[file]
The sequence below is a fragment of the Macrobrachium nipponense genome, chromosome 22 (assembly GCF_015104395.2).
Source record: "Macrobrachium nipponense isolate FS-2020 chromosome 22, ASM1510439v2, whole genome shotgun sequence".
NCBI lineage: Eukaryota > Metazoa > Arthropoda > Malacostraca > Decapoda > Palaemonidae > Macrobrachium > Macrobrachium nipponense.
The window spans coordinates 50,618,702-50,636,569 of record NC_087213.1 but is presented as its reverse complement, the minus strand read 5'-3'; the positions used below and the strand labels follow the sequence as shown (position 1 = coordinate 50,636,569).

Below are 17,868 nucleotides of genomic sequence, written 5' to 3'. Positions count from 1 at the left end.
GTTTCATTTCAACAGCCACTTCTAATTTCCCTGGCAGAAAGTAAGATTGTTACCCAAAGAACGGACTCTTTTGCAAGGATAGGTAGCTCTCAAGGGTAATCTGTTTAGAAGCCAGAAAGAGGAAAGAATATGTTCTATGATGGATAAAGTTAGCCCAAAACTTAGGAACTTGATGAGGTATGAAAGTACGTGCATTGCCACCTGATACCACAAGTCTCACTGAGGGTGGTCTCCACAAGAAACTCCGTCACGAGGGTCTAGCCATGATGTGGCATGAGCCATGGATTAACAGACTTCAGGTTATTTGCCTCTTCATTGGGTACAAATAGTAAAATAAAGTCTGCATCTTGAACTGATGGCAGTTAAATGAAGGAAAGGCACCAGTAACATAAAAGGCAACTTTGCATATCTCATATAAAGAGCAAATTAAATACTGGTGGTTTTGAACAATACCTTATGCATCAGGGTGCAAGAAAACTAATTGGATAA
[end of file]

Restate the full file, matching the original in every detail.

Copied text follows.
The sequence below is a fragment of the Macrobrachium nipponense genome, chromosome 22 (assembly GCF_015104395.2).
Source record: "Macrobrachium nipponense isolate FS-2020 chromosome 22, ASM1510439v2, whole genome shotgun sequence".
NCBI lineage: Eukaryota > Metazoa > Arthropoda > Malacostraca > Decapoda > Palaemonidae > Macrobrachium > Macrobrachium nipponense.
The window spans coordinates 50,618,702-50,636,569 of record NC_087213.1 but is presented as its reverse complement, the minus strand read 5'-3'; the positions used below and the strand labels follow the sequence as shown (position 1 = coordinate 50,636,569).

Below are 17,868 nucleotides of genomic sequence, written 5' to 3'. Positions count from 1 at the left end.
GTTTCATTTCAACAGCCACTTCTAATTTCCCTGGCAGAAAGTAAGATTGTTACCCAAAGAACGGACTCTTTTGCAAGGATAGGTAGCTCTCAAGGGTAATCTGTTTAGAAGCCAGAAAGAGGAAAGAATATGTTCTATGATGGATAAAGTTAGCCCAAAACTTAGGAACTTGATGAGGTATGAAAGTACGTGCATTGCCACCTGATACCACAAGTCTCACTGAGGGTGGTCTCCACAAGAAACTCCGTCACGAGGGTCTAGCCATGATGTGGCATGAGCCATGGATTAACAGACTTCAGGTTATTTGCCTCTTCATTGGGTACAAATAGTAAAATAAAGTCTGCATCTTGAACTGATGGCAGTTAAATGAAGGAAAGGCACCAGTAACATAAAAGGCAACTTTGCATATCTCATATAAAGAGCAAATTAAATACTGGTGGTTTTGAACAATACCTTATGCATCAGGGTGCAAGAAAACTAATTGGATAA